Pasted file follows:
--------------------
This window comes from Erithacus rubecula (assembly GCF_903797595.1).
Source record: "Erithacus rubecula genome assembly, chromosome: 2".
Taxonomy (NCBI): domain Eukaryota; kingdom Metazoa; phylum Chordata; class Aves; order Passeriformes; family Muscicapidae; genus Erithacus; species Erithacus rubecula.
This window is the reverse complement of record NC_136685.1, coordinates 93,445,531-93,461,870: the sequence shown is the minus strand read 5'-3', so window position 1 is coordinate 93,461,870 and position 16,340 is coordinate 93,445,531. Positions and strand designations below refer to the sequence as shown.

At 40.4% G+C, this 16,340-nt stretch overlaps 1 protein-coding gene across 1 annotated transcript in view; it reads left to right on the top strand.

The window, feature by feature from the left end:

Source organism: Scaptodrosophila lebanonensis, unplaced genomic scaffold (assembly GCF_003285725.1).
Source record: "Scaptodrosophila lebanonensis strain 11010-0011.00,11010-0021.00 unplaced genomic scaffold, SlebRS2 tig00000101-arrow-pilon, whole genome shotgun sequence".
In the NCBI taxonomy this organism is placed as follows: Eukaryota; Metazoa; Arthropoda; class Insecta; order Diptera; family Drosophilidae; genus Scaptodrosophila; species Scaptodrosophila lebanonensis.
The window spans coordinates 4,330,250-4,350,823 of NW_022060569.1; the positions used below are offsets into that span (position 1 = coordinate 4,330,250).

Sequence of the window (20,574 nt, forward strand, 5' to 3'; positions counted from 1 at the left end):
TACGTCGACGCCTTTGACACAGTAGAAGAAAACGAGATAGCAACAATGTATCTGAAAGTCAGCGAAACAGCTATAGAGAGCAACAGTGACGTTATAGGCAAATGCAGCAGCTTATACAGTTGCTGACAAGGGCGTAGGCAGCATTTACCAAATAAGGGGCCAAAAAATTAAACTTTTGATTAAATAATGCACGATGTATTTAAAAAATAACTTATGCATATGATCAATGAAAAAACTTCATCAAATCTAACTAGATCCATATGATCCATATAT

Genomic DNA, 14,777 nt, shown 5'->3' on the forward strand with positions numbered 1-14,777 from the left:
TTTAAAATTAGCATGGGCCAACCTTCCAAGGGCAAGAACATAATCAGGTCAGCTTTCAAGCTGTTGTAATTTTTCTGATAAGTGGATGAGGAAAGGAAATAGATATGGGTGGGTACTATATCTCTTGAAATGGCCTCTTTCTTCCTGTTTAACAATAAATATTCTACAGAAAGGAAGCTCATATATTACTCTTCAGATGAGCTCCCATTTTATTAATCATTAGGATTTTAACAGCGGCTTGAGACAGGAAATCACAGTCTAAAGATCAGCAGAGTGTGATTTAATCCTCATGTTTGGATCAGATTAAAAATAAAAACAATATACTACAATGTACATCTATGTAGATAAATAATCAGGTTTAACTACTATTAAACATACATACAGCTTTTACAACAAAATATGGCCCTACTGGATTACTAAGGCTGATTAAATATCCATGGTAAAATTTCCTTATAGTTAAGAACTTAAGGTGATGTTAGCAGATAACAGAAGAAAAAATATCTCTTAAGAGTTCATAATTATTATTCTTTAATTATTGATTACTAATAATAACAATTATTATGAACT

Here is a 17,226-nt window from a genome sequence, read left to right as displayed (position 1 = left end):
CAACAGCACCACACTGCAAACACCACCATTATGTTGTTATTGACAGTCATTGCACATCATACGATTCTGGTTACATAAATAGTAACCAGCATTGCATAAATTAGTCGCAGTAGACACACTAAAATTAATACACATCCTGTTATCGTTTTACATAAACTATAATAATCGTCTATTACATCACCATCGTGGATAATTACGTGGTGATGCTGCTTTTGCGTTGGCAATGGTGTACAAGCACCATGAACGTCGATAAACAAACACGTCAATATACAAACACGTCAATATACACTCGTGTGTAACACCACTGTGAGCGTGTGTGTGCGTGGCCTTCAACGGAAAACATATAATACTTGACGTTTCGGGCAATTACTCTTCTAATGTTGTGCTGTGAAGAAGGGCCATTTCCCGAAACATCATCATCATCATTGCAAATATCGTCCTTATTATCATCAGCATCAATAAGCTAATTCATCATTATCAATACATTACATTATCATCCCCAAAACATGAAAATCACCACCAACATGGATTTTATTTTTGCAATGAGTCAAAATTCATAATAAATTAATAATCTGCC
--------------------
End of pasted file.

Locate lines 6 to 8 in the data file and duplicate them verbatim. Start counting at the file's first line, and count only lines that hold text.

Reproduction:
The window, feature by feature from the left end:

Source organism: Scaptodrosophila lebanonensis, unplaced genomic scaffold (assembly GCF_003285725.1).
Source record: "Scaptodrosophila lebanonensis strain 11010-0011.00,11010-0021.00 unplaced genomic scaffold, SlebRS2 tig00000101-arrow-pilon, whole genome shotgun sequence".